Child Sex Ratio
The declining female sex ratio has been a matter of concern for several years now. The 1991 and 2001 Census had set the alarm bells ringing when data showed that in several parts of the country, especially in the age group 0-6 years, the ratio of girls per 1000 boys had fallen from 945 in 1991 to 927. This was attributed to the large-scale practice of sex- selective abortion.
There are various socio-economic and health implications of a declining sex ratio. A fall in the number of females in society is likely to increase sex-related crimes against women, polyandry, bride selling, prostitution, sexual exploitation and increase in cases of STD and HIV/ AIDS. The health of the woman is affected as she is forced to go for repeated pregnancies and abortions.
It has been found that the imposition of a two-child norm,where disincentives are associated with the number of children, also has a negative impact on the sex ratio and needs to be strongly discouraged.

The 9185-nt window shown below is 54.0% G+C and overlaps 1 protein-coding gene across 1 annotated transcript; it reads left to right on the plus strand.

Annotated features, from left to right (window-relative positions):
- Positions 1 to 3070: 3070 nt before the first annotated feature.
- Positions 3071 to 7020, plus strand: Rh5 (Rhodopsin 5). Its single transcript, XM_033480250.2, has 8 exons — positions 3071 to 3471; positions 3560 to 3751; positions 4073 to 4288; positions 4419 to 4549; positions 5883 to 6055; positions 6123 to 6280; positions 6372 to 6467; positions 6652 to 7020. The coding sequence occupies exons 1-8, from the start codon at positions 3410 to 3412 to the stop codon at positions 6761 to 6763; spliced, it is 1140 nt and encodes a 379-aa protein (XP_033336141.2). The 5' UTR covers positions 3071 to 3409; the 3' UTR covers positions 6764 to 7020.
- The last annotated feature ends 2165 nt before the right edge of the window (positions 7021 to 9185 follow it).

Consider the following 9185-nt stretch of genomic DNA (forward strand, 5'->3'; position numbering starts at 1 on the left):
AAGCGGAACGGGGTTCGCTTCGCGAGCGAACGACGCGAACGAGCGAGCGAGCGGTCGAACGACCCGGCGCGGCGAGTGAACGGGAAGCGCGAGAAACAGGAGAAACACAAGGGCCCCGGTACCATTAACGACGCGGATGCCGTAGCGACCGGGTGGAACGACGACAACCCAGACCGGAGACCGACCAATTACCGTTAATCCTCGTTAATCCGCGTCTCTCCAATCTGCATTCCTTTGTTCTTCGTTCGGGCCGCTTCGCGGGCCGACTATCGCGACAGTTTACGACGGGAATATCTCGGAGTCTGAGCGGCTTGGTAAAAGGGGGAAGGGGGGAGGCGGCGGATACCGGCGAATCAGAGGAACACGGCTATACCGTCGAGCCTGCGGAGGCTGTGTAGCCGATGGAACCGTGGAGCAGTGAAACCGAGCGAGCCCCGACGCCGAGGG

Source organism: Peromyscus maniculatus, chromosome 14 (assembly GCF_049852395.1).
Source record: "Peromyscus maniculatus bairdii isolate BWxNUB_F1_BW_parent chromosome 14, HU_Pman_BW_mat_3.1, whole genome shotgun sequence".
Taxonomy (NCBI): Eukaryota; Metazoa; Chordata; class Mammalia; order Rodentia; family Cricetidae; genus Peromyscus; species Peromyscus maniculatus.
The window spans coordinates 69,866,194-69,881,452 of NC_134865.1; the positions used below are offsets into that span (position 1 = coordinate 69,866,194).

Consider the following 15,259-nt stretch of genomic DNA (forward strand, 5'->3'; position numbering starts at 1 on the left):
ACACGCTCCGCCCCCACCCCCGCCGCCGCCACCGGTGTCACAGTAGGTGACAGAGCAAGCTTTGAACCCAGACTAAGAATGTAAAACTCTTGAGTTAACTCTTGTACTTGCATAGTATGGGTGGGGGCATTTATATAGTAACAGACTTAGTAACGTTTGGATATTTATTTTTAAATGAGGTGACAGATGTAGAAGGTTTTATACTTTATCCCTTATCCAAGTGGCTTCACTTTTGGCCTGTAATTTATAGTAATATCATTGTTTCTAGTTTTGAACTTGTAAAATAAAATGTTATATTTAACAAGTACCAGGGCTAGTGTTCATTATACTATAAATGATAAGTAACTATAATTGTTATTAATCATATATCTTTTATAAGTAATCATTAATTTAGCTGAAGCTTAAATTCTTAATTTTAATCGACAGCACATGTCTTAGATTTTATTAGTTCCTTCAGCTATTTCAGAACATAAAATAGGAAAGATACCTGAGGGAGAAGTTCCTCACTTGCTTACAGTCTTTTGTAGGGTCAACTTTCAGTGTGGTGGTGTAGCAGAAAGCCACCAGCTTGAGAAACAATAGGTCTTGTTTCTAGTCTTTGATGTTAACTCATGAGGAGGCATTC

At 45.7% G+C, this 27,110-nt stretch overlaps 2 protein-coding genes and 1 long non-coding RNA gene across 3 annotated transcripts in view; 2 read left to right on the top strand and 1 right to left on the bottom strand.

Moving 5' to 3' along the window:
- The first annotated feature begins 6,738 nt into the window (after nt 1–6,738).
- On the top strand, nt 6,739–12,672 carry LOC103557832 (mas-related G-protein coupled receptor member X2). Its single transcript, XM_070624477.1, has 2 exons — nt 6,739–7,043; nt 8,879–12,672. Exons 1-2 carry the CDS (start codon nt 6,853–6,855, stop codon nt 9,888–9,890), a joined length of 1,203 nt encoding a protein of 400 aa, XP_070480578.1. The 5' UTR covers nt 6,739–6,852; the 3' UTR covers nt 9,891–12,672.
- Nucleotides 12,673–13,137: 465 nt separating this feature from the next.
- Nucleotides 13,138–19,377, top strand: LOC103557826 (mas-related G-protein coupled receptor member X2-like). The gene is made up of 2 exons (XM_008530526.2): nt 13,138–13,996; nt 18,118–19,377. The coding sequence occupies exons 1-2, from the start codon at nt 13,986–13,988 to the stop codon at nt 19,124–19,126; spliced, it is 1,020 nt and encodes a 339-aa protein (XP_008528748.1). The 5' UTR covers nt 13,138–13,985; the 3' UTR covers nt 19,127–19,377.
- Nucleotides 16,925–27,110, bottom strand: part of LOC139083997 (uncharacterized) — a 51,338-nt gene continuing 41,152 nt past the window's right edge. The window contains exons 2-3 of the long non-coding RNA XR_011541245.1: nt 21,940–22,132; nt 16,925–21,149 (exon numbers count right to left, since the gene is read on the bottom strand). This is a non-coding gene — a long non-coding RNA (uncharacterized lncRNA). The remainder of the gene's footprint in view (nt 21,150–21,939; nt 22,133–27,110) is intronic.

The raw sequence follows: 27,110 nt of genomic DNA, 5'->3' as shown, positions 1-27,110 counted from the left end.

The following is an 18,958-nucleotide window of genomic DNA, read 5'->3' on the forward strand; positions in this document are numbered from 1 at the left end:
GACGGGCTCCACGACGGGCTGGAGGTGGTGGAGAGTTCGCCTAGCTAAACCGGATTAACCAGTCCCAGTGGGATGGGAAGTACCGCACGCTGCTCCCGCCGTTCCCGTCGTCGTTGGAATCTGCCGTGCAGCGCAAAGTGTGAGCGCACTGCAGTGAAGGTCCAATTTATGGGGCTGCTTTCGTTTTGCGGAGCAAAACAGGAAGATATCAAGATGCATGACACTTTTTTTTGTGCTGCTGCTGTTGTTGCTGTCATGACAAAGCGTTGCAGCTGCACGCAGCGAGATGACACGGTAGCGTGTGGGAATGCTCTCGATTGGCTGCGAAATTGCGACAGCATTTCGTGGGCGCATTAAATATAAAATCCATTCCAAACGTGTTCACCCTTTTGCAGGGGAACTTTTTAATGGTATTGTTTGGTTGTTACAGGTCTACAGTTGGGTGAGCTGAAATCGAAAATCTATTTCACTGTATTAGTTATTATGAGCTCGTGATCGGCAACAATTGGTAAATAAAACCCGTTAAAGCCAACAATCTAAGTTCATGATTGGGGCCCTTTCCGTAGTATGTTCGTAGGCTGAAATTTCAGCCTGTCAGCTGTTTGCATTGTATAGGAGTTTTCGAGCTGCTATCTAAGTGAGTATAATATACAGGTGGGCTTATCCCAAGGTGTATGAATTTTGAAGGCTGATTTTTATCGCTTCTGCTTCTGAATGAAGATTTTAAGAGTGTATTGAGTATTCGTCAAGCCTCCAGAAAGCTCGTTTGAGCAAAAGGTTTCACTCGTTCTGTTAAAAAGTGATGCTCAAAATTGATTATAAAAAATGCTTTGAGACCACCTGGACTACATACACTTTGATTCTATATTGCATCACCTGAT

Focus on the girl child
While we have worked on empowering women to exercise their reproductive rights, it was in 2001 that we took up the issue of sex-selective abortion as a priority advocacy area. A state-level advocacy campaign with support from Plan International was initiated in 2003 in 11 states where the 0–6 sex ratio was low. The campaign highlighted the positive value of the girl child and interlinked the issue of sex-selective abortion with human rights.
At the district and sub-district levels, we
- Promote the value of a girl child by generating awareness on the issue and on the problems the society would face due to the ‘missing girls’.
- Increase awareness about the Pre-Conception and Pre-Natal Diagnostic Techniques (PCPNDT) Act and government schemes for the girl child.
- Engage with district and block level officials, panchyat members, AWWs, ANMs, mahila mandals and midwives.
- Work with the community through the formation of community support groups, identify leaders and build their capacities.
At the state level, we
- Sensitise key stakeholders, including Members of the Legislative Assembly (MLAs), state departments of health, education, women and child development and Panchayati Raj; the corporate sector, media, NGOs, medical professionals and school/college teachers and students on the issue declining female sex ratio.
- Advocate collective action and monitor implementation of supportive laws and policies.
- Facilitate inter-state consultation meetings, promoting an exchange of learning as well as the development of joint strategies to address issues such as cross-border and inter-district practice of sex-selective abortions.